A week after the state university system’s Board of Governors laid out a blueprint for how to reopen campuses in the fall, school officials are offering more details about what will change when students and faculty members come back.
The 12 state universities continue to work on plans, which they are supposed to present June 23 to the Board of Governors. The plans will flesh out details about issues such as student housing, academics, health protocols and athletics.
In the meantime, new details emerging this week could quell anxiety among students who have been wondering what is in store for them after being sent home in March to try to prevent the spread of the novel coronavirus.At Florida State University, for example, students with housing contracts were told on Monday that they should expect a number of adjustments to on-campus living when they are assigned to rooms in July.
The school, for example, will not assign triple or quadruple dorm rooms during the fall semester. Some games will not be available in residence halls. There will be no ice machines or microwaves in common kitchens. And students will be expected to wear face masks when gathering in lobbies, lounges and other public spaces.
“We also cannot guarantee you the full semester will be open for residential living. This again will be based on the campus decisions to provide the best conditions possible for healthy living,” FSU officials said in an email to students, obtained by The News Service of Florida.
"We do not want to actually tell our students to go home because that, frankly, will open up the university to requests for tuition refunds."
The email added: “If the academic calendar availability is adjusted, the semester rental rate for on-campus halls and Seminole Dining plans will not be adjusted.”
University of Florida officials have already announced they will start the fall semester a week late on Aug. 31. But they are also proposing changes to the tail end of the semester.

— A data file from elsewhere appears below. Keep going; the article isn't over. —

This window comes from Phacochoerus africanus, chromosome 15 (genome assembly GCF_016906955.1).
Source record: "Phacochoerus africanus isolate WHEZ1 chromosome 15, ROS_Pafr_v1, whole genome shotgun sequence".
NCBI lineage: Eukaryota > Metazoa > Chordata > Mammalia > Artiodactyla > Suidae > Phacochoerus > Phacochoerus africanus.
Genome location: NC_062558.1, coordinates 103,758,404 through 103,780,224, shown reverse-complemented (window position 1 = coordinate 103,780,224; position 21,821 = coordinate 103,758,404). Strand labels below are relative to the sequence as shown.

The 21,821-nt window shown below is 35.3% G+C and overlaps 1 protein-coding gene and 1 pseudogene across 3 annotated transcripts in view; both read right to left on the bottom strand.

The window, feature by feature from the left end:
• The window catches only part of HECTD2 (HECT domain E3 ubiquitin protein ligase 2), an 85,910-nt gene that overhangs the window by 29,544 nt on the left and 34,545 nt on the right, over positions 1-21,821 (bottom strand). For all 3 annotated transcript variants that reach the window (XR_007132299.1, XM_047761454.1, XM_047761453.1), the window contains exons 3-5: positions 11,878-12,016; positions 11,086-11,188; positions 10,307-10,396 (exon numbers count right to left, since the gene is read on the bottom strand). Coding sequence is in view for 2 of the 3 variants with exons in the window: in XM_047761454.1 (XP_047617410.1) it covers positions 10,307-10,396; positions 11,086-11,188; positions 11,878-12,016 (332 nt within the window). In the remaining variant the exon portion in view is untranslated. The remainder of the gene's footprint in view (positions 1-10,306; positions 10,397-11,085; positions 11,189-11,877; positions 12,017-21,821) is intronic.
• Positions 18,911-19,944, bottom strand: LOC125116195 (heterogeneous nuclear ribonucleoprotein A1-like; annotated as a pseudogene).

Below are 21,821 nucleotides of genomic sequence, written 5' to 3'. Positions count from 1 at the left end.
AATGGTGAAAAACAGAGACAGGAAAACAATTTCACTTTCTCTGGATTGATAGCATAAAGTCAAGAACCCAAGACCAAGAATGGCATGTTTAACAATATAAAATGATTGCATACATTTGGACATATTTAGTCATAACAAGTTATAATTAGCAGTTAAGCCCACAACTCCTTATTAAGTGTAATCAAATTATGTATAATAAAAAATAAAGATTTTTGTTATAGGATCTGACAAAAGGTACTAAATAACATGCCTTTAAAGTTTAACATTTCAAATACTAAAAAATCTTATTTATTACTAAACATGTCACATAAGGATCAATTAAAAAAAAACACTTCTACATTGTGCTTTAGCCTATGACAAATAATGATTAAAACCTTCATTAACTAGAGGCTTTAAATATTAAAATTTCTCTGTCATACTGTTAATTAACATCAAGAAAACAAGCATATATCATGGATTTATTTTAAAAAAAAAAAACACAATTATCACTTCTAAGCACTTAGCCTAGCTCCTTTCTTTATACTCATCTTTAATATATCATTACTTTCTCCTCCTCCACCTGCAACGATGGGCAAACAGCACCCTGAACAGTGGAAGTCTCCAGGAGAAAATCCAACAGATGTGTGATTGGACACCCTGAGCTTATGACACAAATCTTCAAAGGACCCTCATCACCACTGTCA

During a UF Board of Trustees conference call on Thursday, officials said students may be given the option to finish the semester at home after the Thanksgiving break.
“We do not want to actually tell our students to go home because that, frankly, will open up the university to requests for tuition refunds,” Provost Joseph Glover said during the call.
The university’s draft reopening plan, released on Monday, notes that students and faculty members returning to classrooms will be required to wear face masks. The university will also put in place a coronavirus testing and screening program.
“Every single student is going to go through a screening test, which is an online series of questions that we’ve developed,” David Nelson, UF’s senior vice president for health affairs, said while noting the university will be looking for symptomatic or high-risk individuals.
Students flagged after the screening tests will get telehealth visits to determine if they need to be tested for COVID-19, the respiratory illness caused by the coronavirus. Students who are part of a “clinical setting,” including researchers, medical and pharmacy students, will also be required to be tested, Nelson said.
The university does not plan to test every student at the university. However, Nelson said the school will try to offer tests to people who express concerns about exposure to the virus.
Rather than conducting widespread testing, UF officials are looking at sampling the wastewater coming out of each dorm room in an effort to do more targeted testing.
“This typically has been used as an epidemiological tool to understand how much infection is sitting in a county or town,” Nelson said. “Here, we are going to flip this, and we’re going to try and figure out which dorms have a positive spike.”
If a “positive spike” is detected in a dorm, school and health officials would then offer targeted tests to the students living there.
FSU and UF officials on Thursday also addressed a pressing issue for sports fans across the state: Will college athletics return in the fall?
“Right now we are planning to begin seasons on time and play a full slate of contests. That’s right now. Whether this happens, obviously, will be determined by people far smarter than I and at a far higher pay grade than mine,” FSU Athletics Director David Coburn said.
Coburn said the university has started testing college football players for COVID-19.
UF Athletics Director Scott Stricklin said his department will be “as patient as possible” on making decisions that will affect athletes and the football season. Decisions about the football season will be made with “the latest information,” likely around early or mid-August, he said.
“We are preparing as though we will play athletic events as scheduled in the 2020-21 school year. And the goal, along those lines, is to accommodate as many fans as our health leadership deems appropriate,” Stricklin said.
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